Some genes exist at a rather high frequency in the population because the heterozygote is more fit than either homozygote. The only documented example of this is sickle cell anemia in Western Africa. There are three major genotypes for the sickle cell locus, each producing a different phenotype, in West Africans, AA, or normal individuals, AS or heterozygote individuals (often called carriers), and SS individuals who will have sickle cell anemia. Without medical intervention, SS individuals will have a fitness less than 1. In the falciparum malarial environment of West Africa, AA and AS individuals get malaria, but AS individuals usually have much milder cases of the disease and usually survive while AA individuals are less likely to do so. The heterozygote is the most fit phenotype of the three. If the selection coefficient against the homozygous normal AA individual is t, and the selection coefficient against the homozygous SS individual is s, and if p is the frequency of the A allele and q the frequency of the S allele then an equilibrium will be reached in which
p = s/(s + t) and q = t/(s + t). The gene frequencies at equilibrium are determined only by the relative sizes of the selection coefficients, not by their absolute magnitudes.
The derivations of these formulas are shown in Figure 24. Again, you are not responsible for knowing how to derive these formulas.
The gene frequency of the q allele at generation 1, q1 = [2pq + 2q2(1-s)]/2[1- tp2 - sq2]
Again the change in q, q, = q1 - q and at equilibrium, q = 0
0 = [pq + (1-s)q2/ [1-tp2-sq2] Substituting (1- q) for p, this equation will reduce to:
When (1-q) is substituted for p or (1-p) is substituted for q, this reduces to:
Assortive mating in humans may occur to a limited degree for traits such as intelligence. In some studies, married couples have higher correlation coefficients for intelligence than do siblings. In modern western culture, we tend to marry someone who is about our own intelligence, although this is probably an over simplification. If intelligence were controlled by a single genetic locus with two alleles, S for smart and D for dumb, then three phenotypes would be possible, SS for smart persons, SD for persons with average intelligence, and DD for persons who are mentally challenged. Of course, we know that intelligence is a multifactorial trait and not a single gene trait, but it is interesting to see what happens if it were a single gene trait with assortive mating where smart persons were only allowed to mate with smart persons, average persons with average persons, and mentally challenged only with mentally challenged. Strangely enough the gene frequencies do not change, only the genotype frequencies. The results are shown in Figure 25.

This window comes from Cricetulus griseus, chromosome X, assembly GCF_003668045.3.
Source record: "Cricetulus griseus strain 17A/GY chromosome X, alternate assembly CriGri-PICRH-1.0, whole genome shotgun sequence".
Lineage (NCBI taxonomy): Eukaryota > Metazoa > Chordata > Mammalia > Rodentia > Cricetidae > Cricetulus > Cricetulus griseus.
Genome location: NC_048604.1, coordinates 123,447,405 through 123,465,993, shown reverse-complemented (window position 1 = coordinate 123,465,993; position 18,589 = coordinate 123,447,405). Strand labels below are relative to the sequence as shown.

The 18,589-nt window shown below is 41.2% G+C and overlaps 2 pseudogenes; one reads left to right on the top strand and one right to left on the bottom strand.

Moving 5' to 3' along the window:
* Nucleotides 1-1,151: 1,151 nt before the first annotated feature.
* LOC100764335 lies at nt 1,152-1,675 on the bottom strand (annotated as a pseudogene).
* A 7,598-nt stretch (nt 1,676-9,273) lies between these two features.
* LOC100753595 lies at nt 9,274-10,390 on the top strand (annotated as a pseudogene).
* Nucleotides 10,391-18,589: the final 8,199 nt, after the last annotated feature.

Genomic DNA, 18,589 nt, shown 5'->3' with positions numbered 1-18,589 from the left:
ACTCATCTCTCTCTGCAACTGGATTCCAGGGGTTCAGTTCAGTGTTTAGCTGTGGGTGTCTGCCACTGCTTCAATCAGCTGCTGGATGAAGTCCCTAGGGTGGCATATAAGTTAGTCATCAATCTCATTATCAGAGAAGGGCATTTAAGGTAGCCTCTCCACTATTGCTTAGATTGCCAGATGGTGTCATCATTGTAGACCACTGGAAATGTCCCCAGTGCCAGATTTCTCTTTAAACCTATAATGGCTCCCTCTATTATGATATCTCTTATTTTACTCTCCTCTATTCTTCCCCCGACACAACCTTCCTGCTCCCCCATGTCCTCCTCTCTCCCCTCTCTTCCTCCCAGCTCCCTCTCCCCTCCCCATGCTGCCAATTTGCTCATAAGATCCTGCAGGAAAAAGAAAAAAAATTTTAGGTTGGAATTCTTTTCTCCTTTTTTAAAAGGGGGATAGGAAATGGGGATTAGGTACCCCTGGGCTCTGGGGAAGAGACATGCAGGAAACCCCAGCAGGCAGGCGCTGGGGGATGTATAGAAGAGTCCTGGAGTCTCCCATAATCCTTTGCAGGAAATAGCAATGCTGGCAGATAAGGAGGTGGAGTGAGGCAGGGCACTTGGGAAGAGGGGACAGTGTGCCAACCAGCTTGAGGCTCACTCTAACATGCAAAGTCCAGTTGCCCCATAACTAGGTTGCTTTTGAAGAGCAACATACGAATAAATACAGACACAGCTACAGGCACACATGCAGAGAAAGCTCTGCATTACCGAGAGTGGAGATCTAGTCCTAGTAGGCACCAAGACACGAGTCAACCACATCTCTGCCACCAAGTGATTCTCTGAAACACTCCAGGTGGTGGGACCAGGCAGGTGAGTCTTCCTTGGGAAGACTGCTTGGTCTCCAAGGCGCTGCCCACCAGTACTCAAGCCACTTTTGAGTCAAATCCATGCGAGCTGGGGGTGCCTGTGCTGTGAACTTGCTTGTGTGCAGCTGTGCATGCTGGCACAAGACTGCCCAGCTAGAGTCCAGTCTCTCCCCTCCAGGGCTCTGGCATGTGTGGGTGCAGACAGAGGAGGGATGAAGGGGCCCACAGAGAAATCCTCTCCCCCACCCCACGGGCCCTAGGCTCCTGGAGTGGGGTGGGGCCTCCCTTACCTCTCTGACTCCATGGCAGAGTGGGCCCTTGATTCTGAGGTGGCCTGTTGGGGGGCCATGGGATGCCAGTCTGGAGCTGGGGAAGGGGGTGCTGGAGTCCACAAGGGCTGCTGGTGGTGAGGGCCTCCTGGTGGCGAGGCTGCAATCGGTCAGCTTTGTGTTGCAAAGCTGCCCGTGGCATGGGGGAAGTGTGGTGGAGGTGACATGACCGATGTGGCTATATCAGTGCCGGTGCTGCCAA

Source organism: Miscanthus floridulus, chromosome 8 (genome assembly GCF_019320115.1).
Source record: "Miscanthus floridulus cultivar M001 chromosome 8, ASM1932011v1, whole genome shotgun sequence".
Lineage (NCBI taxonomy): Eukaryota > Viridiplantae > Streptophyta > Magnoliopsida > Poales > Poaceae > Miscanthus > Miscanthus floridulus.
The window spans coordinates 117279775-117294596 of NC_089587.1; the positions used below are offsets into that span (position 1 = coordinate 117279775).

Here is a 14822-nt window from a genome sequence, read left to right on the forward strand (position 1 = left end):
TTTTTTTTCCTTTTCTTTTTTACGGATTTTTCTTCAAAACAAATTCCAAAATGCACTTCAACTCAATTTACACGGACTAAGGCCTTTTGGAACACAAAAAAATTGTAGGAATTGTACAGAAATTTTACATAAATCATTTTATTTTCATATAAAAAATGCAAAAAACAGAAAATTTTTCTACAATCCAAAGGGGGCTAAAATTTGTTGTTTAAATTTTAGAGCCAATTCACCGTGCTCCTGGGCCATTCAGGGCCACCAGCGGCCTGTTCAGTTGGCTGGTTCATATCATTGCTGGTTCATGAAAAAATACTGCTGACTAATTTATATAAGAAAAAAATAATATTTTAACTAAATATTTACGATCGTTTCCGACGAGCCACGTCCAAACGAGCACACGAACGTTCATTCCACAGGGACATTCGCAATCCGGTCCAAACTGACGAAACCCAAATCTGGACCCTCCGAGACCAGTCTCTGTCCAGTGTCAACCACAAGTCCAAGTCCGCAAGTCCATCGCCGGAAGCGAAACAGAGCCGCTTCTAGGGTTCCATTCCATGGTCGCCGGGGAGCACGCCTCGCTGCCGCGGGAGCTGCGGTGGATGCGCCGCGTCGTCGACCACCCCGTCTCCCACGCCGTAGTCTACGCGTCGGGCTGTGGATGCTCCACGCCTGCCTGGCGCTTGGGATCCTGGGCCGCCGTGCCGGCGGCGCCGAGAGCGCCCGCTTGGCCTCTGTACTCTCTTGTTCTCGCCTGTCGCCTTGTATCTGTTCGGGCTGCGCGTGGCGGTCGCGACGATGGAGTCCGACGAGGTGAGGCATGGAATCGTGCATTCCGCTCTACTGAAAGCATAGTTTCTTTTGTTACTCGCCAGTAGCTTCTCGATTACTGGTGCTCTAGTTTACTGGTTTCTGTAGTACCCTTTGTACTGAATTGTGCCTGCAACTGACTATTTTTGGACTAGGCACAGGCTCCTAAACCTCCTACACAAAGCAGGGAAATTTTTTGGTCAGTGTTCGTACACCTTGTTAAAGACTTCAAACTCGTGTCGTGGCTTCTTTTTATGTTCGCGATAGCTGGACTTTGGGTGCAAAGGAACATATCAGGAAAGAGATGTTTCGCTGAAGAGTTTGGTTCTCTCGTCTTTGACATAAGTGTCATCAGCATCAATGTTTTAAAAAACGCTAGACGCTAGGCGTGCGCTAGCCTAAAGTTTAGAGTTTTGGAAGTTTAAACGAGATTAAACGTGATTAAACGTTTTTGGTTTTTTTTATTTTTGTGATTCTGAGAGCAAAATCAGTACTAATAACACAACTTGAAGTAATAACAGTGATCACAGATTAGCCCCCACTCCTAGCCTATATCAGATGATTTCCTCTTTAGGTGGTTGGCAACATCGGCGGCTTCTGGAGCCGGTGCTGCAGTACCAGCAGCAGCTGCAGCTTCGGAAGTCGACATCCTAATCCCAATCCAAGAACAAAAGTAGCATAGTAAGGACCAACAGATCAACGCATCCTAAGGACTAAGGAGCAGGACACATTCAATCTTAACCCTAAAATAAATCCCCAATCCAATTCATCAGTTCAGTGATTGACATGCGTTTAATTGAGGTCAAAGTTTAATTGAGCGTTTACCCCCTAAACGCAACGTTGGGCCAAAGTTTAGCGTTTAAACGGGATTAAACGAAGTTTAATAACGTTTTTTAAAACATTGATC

|Suppose a population started out as all heterozygotes, but heterozygotes mate only with other heterozygotes, homozygous dominant with homozygous dominant, and homozygous recessive with homozygous recessive. Then, over time, the following would result:|
|At each generation, half of the heterozygotes are lost with no change in gene frequency.|
Two different populations result, one smart, the other mentally challenged. Average gets lost. Assortive mating eventually results in two species being formed from one.
Gene frequencies in small isolate populations do not reflect those of the larger founding population from which they were derived because of two factors, founder effect and random genetic drift. Founder effect occurs when the population grew from a few founding individuals. A few individuals cannot represent all of the genomes of the founding population. As we discussed before, each of us is carrying from 1 to 8 mutant genes in the heterozygous state, even though we are normal. When the founding population is small, intermarriage must result even though steps are taken to avoid it. The mutations carried by the founders are in higher frequency than they would be in the general population from which the founders came. Island populations founded by pirates or shipwreck, that were isolated for several generations tend to have different gene and genotype frequencies because of founder effect. Similarly, religious isolates, where marriage outside the religion is forbidden, also have founder effects.
Even if the founders of small isolate populations had exactly the same genotypes and gene frequencies of the original parent population, gene and genotype frequencies would change because of random genetic drift. Random genetic drift occurs because a small population cannot maintain randomness. Consider a population with 10 individuals with only two alleles at a locus, D with a frequency of 0.5 and d with a frequency of 0.5. By chance alone one would expect to find 10 D and 10 d gametes being passed to the next generation. But one may find 11 D and only 9 d gametes. The next generation, one could find 10 and 10 again, or could find 12 and 8. But suppose after drifting to 12 D and 8 d, by chance a really skewed sampling occurred and one got 15 D and 5 d. It would be difficult, if not impossible to get back to the original 10 D and 10 d. Sampling errors in small populations are always going to occur if given enough opportunities. These errors assure that random genetic drift will always occur. Isolate populations never have the same gene and genotype frequencies as their founding populations.
It is obvious that the major difference between autosomal loci and X-linked loci in populations is that the males (usually half the population) have only one X. Males cannot have the distribution, p2, 2pq, and q2 because they have only one X, they have either the normal allele p, or the recessive allele, q. In males, gene and genotype frequencies are the same. Thus, the genotype frequencies in the male and female can never be the same. In addition, there can be no heterozygote x heterozygote mating class since there are no male heterozygotes, and as of this date females cannot mate and produce a child. X-linked traits can reach stable gene frequencies in males and females, but cannot reach Hardy-Weinberg equilibrium.